Two weeks ago, we reported that “solar-plus-storage” was the hottest new thing in advanced energy. This week, the New York Times agreed, posting a science feature on the growing (and growth!) partnership between batteries and renewable energy.
Why now? As Henry Fountain writes in the Times, some states, including California, are requiring storage as part of their energy mix, in order to reduce peak demand spikes. These requirements, combined with a rise in rooftop solar systems that could reduce the need for grid-purchased electricity with storage of their excess generation, and with mass production of lithium-ion cells at falling costs, “batteries are set to play a significant part in the nation’s power supply.”
The unavoidable Elon Musk, for one, is banking on it. This week Tesla Motors teased a new “home and utility” battery to be released April 30. “We are going to unveil the Tesla home battery, the consumer battery that would be for use in people’s houses or businesses fairly soon,” Musk said during an earnings conference call in February.
With all this talk of a grid system based on rooftop solar backed by home storage systems and fully linked and programmable appliances, one might think a smart home couldn’t be too far off. Not so fast, writes Stephen Lacey in Greentech Media this week. The results of a new survey from Clean Edge and AEE member SolarCity are promising: half of all Americans think solar energy is "the most important technology for the country's future." When it comes to putting the money where their mouths are, however, it's a slightly different story: just 6 percent said they would "consider buying a PV system within the year," and only 12 percent said they would buy a smart thermostat in that time period.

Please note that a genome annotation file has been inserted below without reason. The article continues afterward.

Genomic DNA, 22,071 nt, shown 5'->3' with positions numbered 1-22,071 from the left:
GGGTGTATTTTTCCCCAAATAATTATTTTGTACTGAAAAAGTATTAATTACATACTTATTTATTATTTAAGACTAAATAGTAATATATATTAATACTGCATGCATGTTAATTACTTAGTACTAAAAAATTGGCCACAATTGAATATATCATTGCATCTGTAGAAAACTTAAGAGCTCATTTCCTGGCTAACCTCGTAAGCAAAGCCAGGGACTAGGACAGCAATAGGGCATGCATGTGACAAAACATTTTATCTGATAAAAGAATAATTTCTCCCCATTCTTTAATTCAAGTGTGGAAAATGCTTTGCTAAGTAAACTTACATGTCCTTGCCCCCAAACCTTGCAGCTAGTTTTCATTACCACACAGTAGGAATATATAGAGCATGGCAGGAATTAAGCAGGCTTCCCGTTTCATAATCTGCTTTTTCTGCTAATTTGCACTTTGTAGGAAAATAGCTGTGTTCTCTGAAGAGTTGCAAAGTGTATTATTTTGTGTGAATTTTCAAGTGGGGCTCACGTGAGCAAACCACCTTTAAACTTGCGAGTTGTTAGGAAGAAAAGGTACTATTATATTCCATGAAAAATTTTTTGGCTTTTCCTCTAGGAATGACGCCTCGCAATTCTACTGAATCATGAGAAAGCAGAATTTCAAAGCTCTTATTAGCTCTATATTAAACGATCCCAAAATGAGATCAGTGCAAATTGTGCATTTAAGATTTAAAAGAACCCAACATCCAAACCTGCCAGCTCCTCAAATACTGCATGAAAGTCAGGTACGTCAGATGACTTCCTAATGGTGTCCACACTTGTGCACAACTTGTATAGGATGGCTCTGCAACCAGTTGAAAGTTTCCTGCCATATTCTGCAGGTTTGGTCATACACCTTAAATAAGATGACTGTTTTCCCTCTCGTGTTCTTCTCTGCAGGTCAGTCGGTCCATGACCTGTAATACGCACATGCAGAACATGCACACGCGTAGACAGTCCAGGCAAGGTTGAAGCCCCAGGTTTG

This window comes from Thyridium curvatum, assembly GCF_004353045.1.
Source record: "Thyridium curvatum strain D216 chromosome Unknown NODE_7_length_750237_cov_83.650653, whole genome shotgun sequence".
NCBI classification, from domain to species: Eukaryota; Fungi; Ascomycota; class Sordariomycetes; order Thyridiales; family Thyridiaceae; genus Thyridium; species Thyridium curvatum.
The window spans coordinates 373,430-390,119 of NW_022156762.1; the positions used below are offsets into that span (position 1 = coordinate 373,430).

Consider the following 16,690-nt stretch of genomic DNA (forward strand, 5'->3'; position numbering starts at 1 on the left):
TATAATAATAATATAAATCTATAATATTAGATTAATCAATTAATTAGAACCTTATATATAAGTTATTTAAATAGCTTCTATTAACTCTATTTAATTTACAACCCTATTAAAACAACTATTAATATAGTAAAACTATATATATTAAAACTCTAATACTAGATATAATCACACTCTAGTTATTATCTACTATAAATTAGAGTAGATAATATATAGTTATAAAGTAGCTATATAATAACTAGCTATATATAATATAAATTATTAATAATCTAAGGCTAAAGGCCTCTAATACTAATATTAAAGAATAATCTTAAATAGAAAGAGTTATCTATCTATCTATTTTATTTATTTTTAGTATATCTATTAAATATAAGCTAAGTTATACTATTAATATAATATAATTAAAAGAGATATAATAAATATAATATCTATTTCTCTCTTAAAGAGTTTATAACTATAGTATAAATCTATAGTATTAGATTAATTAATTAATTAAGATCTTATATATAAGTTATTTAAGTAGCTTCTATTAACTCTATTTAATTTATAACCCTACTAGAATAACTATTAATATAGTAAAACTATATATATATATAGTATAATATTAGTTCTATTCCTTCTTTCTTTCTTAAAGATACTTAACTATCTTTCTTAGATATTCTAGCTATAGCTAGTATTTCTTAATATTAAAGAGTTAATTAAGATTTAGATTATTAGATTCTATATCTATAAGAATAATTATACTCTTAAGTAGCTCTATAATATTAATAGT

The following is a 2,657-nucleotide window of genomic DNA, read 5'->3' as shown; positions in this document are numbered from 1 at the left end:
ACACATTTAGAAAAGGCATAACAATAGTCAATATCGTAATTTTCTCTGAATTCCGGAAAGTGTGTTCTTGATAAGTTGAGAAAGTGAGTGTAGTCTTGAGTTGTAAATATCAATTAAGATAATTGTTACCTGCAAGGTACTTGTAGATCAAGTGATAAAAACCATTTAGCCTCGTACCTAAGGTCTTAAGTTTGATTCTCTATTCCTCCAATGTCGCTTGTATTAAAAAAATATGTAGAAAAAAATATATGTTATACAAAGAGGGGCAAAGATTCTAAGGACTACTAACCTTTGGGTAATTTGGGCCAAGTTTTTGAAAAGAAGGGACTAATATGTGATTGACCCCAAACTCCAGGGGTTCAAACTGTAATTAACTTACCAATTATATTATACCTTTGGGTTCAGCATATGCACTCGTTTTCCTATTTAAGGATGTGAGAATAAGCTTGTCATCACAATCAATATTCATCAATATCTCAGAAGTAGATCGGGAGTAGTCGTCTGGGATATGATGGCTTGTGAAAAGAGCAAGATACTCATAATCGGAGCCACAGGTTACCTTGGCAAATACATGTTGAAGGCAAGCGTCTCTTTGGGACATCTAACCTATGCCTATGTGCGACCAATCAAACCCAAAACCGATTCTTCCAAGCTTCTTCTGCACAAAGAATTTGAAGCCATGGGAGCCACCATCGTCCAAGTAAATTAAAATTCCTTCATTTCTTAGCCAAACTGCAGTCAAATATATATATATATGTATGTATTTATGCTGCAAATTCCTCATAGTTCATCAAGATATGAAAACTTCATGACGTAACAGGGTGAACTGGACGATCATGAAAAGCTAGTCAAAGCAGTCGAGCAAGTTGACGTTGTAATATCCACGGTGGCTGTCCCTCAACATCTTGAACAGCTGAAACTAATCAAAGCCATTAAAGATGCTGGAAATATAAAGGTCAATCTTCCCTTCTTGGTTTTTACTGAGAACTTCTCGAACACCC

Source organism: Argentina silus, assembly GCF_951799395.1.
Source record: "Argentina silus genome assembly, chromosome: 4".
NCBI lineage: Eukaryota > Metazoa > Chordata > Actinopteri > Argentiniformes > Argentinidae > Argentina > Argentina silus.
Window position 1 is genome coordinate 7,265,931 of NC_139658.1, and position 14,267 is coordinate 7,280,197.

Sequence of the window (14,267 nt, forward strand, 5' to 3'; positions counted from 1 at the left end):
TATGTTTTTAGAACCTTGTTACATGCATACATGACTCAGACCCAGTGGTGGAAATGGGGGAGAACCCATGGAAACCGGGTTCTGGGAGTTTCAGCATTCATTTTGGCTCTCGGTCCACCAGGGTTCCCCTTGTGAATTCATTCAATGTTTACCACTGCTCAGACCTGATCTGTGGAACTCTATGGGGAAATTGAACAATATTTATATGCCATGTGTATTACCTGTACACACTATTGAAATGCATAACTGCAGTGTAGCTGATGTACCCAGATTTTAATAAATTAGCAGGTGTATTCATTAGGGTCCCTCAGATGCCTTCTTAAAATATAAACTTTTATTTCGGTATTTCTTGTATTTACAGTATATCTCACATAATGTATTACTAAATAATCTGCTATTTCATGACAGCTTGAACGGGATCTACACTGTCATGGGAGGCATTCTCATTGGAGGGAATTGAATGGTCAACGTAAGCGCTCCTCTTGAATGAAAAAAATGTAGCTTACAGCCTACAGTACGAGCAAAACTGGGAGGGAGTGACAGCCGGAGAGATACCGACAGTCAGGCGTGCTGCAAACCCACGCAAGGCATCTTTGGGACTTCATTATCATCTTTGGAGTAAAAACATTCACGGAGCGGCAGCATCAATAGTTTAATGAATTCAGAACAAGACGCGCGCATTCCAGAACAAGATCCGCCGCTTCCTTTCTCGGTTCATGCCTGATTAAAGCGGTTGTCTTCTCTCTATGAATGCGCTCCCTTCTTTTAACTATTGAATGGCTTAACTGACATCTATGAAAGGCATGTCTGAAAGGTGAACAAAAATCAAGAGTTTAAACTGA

But advanced energy companies are not to be deterred. Earlier this month, AEE member company SolarCity announced a partnership with Google’s Nest thermostat and in March two AEE member companies, SunPower and EnerNoc, partnered to provide energy management software and solar power to large-scale commercial and industrial customers. Essentially, the two companies will trade products for existing customers: EnerNOC’s customers will be offered SunPower’s solar services, and SunPower’s customers will receive EnerNOC’s energy management software-as-a-service.
Other AEE Members are making headlines as well. Six AEE member companies were featured in GTM’s Grid Edge 20, the top companies Greentech Media see as “disrupting the U.S. electric market.” Congratulations to Gridco Systems, Opower, SolarCity, Enphase, Landis+Gyr, and Stem, which all made the GTM list. Siemens announced a new Wi-Fi-enabled electric vehicle charging system, and WaterSmart was featured in a two recent articles detailing solutions to California’s water crisis, in the New York Times and in the San Francisco Chronicle.
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